When the Aspen Ski Corp. and the Forest Service wanted to develop a downhill ski resort here in 1974, the Methow Valley Citizens' Council and the Friends of the Methow organized opposition so effectively that eventually the corporation dropped the Methow from its sights and instead developed Whistler Ski Resort in British Columbia.
But other developers, with the Forest Service still going along, kept pressure on this valley.
The biggest threat came in 1984, when the Forest Service approved the Early Winters resort, which would have drawn as many as 8,200 downhill skiers a day. The proposal called for 4,000 condos on 1,200 privately owned acres that were an amalgamation of former hard-scrabble ranches.
Snowmaking and the increased population would have consumed more than 3.6 billion gallons of water a year in a county that sits in the rain shadow of the Cascades and receives less than 12 inches of precipitation a year. The environmental impact statement for Early Winters spilled the battle into court.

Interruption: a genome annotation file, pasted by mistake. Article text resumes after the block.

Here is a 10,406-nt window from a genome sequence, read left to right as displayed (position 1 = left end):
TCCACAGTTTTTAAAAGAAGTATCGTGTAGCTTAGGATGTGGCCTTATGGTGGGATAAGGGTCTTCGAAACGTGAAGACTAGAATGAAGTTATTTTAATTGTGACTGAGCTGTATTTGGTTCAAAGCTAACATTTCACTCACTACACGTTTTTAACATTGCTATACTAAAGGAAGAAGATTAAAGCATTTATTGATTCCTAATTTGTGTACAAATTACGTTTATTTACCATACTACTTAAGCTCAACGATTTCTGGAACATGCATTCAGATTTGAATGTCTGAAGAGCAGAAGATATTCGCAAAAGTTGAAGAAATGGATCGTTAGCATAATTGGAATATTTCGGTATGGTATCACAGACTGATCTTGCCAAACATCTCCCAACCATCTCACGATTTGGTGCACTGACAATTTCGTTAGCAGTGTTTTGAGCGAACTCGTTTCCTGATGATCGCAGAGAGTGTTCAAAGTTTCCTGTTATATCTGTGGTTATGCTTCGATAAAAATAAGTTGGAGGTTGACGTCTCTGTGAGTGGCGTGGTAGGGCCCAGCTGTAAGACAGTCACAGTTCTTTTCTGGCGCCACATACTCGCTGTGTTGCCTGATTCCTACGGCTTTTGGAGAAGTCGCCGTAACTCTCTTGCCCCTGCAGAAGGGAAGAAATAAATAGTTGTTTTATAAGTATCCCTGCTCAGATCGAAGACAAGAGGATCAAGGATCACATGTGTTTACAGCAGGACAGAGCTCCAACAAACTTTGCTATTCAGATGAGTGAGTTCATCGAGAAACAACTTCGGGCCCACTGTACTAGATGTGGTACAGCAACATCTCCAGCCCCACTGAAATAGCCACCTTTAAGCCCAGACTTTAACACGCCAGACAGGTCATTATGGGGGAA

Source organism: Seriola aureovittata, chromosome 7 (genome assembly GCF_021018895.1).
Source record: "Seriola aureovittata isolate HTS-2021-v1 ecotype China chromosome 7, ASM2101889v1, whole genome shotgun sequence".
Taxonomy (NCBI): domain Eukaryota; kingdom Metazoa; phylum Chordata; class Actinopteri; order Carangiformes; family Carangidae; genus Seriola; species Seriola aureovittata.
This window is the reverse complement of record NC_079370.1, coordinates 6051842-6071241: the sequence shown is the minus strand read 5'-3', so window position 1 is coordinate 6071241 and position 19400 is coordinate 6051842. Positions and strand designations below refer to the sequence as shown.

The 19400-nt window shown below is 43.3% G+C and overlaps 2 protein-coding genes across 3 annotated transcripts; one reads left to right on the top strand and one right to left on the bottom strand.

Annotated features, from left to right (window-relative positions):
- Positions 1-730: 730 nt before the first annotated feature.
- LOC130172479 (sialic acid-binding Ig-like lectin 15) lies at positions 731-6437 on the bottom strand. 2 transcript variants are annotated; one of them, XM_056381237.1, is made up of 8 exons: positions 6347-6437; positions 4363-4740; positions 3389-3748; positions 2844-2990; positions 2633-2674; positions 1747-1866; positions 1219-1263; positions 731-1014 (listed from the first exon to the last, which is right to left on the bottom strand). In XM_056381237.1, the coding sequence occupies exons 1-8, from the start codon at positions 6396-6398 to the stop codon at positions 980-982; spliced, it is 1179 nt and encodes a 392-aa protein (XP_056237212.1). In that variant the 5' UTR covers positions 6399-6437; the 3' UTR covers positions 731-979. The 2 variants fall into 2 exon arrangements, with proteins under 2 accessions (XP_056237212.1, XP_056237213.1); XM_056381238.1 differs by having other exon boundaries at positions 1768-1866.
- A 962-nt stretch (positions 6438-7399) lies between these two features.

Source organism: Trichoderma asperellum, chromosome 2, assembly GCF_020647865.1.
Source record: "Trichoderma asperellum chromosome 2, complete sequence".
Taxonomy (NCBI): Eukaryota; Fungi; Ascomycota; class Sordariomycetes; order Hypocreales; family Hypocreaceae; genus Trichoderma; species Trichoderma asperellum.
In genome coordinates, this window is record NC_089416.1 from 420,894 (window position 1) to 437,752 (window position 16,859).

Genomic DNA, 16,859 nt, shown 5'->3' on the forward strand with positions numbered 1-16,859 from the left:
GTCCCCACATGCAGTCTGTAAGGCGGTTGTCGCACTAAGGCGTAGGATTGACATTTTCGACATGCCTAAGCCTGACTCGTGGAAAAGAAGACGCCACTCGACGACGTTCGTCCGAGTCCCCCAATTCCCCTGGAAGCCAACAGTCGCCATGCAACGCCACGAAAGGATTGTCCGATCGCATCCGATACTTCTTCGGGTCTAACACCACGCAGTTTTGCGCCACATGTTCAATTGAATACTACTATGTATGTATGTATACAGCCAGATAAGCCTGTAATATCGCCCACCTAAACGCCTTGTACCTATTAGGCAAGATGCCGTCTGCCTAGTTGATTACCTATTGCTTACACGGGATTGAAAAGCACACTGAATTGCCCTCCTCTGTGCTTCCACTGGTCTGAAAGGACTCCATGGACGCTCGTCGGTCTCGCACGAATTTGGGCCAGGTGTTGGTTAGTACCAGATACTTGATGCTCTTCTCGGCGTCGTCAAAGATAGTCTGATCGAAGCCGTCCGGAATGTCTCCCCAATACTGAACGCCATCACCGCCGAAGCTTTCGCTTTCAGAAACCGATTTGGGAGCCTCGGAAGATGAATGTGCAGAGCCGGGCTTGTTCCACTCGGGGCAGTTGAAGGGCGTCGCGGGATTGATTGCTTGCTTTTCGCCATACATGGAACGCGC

The citizens' council sued, charging that the environmental review of Early Winters was flawed for, among other things, failing to adequately consider alternative sites, air-quality deterioration in the Pasayten Wilderness and impacts on migrating mule deer.
The environmentalists lost in U.S. District Court, but won substantial victories on appeals that wound up in the U.S. Supreme Court. The Forest Service had to fork out some $240,000 in legal fees and revamp the impact statement.
The spotted owl flitted into the picture, and the possibility that the North Cascades could be home to the endangered bird delayed resort development again. In 1992 a partnership went broke, and through foreclosure, the core parcel of private property was acquired by R.D. Merrill Co., which saw a way to satisfy its bottom line without downhill skiing.